Comments such as these btw usually turn out to arise from confusion between 1st generation FAME biodiesel and 2nd generation HVO biofuel: two very different products. HVO has the same chemical formula as gas oil only minus the the minerals, aromatics and sulphur. With FAME biodiesel the reaction never totally completes and whilst the methanol and catalyst are washed out of the mix, residues remain and the reaction continues quietly on in the tank!!

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38 minutes ago, Tracy D'arth said:

Had a quick word with a couple of tractor mechanics who are of the opinion that it is better avoided, stick to non fame red.

 

I don't think you can get non FAME red anymore, you could a few years ago but that has changed. A couple of suppliers might be able to supply some for some of the time, but not consistently. I don't think anybody now sells it canalside.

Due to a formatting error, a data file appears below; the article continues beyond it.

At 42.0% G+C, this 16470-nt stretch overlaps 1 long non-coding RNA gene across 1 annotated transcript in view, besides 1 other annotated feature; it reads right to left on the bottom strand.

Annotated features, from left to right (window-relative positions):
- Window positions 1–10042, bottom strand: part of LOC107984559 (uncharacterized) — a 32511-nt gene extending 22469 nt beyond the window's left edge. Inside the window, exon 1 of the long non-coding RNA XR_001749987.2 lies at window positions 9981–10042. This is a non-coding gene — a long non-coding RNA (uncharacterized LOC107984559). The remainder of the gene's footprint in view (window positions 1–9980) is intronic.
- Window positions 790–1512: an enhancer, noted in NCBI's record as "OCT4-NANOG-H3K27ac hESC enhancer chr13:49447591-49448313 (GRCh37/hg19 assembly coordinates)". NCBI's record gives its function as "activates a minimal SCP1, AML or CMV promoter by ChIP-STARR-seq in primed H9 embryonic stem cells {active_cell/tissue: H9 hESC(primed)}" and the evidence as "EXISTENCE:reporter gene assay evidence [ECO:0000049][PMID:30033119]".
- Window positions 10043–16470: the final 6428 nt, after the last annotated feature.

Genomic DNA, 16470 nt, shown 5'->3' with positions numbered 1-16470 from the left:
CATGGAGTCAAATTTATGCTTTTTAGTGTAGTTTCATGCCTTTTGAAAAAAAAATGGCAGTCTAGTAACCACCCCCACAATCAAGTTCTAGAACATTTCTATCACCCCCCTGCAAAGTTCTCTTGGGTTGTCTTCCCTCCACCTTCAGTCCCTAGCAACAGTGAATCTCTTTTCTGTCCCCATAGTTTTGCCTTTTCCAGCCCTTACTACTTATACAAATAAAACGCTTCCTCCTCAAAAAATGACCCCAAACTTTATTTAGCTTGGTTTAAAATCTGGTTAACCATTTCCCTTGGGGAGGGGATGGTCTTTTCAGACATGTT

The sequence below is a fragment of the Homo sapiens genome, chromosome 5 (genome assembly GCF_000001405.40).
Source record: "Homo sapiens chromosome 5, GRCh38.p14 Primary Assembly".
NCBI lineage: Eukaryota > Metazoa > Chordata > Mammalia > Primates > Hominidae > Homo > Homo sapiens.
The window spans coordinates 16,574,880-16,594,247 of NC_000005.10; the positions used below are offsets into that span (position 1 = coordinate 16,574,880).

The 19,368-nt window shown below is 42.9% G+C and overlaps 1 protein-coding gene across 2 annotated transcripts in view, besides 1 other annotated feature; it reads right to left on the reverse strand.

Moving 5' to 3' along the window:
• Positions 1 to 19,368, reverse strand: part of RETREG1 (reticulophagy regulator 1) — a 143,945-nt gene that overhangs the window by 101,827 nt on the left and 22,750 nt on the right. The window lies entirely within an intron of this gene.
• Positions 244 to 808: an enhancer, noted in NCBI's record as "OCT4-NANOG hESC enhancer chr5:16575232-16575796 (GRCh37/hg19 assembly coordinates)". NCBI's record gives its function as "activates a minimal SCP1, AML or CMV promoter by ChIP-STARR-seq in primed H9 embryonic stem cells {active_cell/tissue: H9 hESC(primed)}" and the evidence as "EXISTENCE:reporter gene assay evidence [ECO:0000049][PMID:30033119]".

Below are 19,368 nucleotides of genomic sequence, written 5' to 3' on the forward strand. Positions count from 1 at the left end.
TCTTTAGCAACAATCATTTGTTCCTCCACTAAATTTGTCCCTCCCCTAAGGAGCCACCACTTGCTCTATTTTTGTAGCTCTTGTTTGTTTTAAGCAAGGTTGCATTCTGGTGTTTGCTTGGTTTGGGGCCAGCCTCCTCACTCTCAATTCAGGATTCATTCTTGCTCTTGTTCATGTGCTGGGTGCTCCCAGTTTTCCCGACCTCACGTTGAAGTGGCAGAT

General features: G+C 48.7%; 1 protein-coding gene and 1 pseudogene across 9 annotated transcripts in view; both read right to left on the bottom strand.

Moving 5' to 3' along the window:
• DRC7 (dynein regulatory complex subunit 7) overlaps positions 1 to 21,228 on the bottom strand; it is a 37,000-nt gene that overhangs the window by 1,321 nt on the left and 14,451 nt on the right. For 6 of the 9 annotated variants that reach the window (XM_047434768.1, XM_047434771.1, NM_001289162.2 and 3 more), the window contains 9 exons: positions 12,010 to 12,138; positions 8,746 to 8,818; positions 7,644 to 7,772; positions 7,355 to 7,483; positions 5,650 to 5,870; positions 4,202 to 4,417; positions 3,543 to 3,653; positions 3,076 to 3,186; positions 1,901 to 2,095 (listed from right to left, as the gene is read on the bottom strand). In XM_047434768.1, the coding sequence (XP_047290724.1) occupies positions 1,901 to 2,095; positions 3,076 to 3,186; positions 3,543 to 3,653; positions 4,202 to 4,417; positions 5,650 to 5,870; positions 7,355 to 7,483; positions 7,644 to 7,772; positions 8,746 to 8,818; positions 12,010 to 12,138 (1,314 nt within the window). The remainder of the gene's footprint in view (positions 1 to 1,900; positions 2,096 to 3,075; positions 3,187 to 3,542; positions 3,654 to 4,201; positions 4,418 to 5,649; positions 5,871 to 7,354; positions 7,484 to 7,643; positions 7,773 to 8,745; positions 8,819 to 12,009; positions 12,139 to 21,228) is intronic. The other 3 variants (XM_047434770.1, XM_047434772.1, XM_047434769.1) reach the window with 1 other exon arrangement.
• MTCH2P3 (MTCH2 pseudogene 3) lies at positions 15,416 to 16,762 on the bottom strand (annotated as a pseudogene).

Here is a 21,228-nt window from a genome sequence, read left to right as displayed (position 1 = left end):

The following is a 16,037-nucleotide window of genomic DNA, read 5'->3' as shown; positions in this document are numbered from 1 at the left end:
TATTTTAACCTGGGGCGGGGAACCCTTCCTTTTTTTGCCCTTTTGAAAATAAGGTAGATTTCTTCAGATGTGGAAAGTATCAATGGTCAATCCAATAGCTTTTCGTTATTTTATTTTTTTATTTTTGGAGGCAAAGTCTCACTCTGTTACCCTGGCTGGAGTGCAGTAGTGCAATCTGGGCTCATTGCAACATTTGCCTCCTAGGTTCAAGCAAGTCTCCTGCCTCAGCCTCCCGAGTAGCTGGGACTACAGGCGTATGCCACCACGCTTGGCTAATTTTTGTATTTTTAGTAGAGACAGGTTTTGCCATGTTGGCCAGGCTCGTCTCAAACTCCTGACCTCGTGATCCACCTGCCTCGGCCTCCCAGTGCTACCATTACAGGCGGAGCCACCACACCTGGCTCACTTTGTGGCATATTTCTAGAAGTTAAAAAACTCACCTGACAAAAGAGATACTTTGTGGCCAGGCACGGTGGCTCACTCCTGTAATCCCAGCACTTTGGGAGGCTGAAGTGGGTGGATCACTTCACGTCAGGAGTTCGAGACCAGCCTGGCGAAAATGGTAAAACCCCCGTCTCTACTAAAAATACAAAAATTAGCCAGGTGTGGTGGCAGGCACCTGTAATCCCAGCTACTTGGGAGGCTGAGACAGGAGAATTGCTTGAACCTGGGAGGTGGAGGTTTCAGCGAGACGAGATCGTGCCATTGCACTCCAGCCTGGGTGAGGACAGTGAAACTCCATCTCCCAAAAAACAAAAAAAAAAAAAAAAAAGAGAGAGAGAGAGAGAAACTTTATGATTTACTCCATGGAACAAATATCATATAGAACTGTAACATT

All the info that I can find suggests that HVO is better than dyno diesel. I think it has a slightly lower viscosity which might upset one or two injection pumps a bit, and I do want confirmation that there is no lubricity issue.

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20 minutes ago, Thames Bhaji said:


I’ve been trying to find out whether Kubota give approval - is there anything you could point me to showing this? Many thanks. 

I can't drop on it right now but I'll have a hunt around and get back to you.

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3 minutes ago, dmr said:

 

I don't think you can get non FAME red anymore, you could a few years ago but that has changed. A couple of suppliers might be able to supply some for some of the time, but not consistently. I don't think anybody now sells it canalside.

 

All the info that I can find suggests that HVO is better than dyno diesel. I think it has a slightly lower viscosity which might upset one or two injection pumps a bit, and I do want confirmation that there is no lubricity issue.